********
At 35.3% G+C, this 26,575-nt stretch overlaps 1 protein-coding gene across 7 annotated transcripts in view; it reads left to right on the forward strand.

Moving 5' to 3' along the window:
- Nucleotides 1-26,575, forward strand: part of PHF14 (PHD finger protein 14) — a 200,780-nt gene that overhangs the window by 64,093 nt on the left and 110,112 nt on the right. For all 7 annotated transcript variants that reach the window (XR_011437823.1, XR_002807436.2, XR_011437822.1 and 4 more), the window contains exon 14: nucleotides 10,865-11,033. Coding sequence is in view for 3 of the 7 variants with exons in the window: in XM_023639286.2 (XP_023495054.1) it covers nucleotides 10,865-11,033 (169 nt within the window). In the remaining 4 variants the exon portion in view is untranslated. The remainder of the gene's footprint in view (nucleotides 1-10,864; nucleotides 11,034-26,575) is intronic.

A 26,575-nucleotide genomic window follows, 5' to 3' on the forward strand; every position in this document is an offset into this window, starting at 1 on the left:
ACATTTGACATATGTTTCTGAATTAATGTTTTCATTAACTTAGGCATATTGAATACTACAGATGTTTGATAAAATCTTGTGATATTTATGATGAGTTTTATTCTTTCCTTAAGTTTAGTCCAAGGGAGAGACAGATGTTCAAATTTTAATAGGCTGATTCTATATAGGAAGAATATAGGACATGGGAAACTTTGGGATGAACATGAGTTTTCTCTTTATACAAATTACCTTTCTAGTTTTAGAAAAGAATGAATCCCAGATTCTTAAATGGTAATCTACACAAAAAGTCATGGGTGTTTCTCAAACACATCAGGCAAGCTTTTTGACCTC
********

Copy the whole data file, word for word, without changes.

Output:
At 35.3% G+C, this 26,575-nt stretch overlaps 1 protein-coding gene across 7 annotated transcripts in view; it reads left to right on the forward strand.

Moving 5' to 3' along the window:
- Nucleotides 1-26,575, forward strand: part of PHF14 (PHD finger protein 14) — a 200,780-nt gene that overhangs the window by 64,093 nt on the left and 110,112 nt on the right. For all 7 annotated transcript variants that reach the window (XR_011437823.1, XR_002807436.2, XR_011437822.1 and 4 more), the window contains exon 14: nucleotides 10,865-11,033. Coding sequence is in view for 3 of the 7 variants with exons in the window: in XM_023639286.2 (XP_023495054.1) it covers nucleotides 10,865-11,033 (169 nt within the window). In the remaining 4 variants the exon portion in view is untranslated. The remainder of the gene's footprint in view (nucleotides 1-10,864; nucleotides 11,034-26,575) is intronic.

A 26,575-nucleotide genomic window follows, 5' to 3' on the forward strand; every position in this document is an offset into this window, starting at 1 on the left:
ACATTTGACATATGTTTCTGAATTAATGTTTTCATTAACTTAGGCATATTGAATACTACAGATGTTTGATAAAATCTTGTGATATTTATGATGAGTTTTATTCTTTCCTTAAGTTTAGTCCAAGGGAGAGACAGATGTTCAAATTTTAATAGGCTGATTCTATATAGGAAGAATATAGGACATGGGAAACTTTGGGATGAACATGAGTTTTCTCTTTATACAAATTACCTTTCTAGTTTTAGAAAAGAATGAATCCCAGATTCTTAAATGGTAATCTACACAAAAAGTCATGGGTGTTTCTCAAACACATCAGGCAAGCTTTTTGACCTC